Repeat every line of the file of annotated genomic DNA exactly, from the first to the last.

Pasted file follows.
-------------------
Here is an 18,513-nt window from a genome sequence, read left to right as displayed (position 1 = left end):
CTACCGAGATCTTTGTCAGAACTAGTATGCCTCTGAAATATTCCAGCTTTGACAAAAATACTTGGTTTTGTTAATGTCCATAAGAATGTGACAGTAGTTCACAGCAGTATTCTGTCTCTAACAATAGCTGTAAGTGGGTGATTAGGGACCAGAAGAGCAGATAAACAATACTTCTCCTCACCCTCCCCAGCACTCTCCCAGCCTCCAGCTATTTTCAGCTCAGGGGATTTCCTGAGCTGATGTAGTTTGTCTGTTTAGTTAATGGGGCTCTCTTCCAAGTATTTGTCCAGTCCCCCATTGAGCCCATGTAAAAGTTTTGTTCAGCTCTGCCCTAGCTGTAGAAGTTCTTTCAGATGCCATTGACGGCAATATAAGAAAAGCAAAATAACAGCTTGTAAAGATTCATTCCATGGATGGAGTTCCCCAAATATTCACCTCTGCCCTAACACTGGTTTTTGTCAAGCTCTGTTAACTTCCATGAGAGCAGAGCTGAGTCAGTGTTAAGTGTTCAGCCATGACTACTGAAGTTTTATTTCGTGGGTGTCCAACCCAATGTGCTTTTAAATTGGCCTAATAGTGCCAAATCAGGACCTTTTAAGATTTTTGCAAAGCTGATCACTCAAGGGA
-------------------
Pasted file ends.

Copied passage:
Here is an 18,513-nt window from a genome sequence, read left to right as displayed (position 1 = left end):
CTACCGAGATCTTTGTCAGAACTAGTATGCCTCTGAAATATTCCAGCTTTGACAAAAATACTTGGTTTTGTTAATGTCCATAAGAATGTGACAGTAGTTCACAGCAGTATTCTGTCTCTAACAATAGCTGTAAGTGGGTGATTAGGGACCAGAAGAGCAGATAAACAATACTTCTCCTCACCCTCCCCAGCACTCTCCCAGCCTCCAGCTATTTTCAGCTCAGGGGATTTCCTGAGCTGATGTAGTTTGTCTGTTTAGTTAATGGGGCTCTCTTCCAAGTATTTGTCCAGTCCCCCATTGAGCCCATGTAAAAGTTTTGTTCAGCTCTGCCCTAGCTGTAGAAGTTCTTTCAGATGCCATTGACGGCAATATAAGAAAAGCAAAATAACAGCTTGTAAAGATTCATTCCATGGATGGAGTTCCCCAAATATTCACCTCTGCCCTAACACTGGTTTTTGTCAAGCTCTGTTAACTTCCATGAGAGCAGAGCTGAGTCAGTGTTAAGTGTTCAGCCATGACTACTGAAGTTTTATTTCGTGGGTGTCCAACCCAATGTGCTTTTAAATTGGCCTAATAGTGCCAAATCAGGACCTTTTAAGATTTTTGCAAAGCTGATCACTCAAGGGA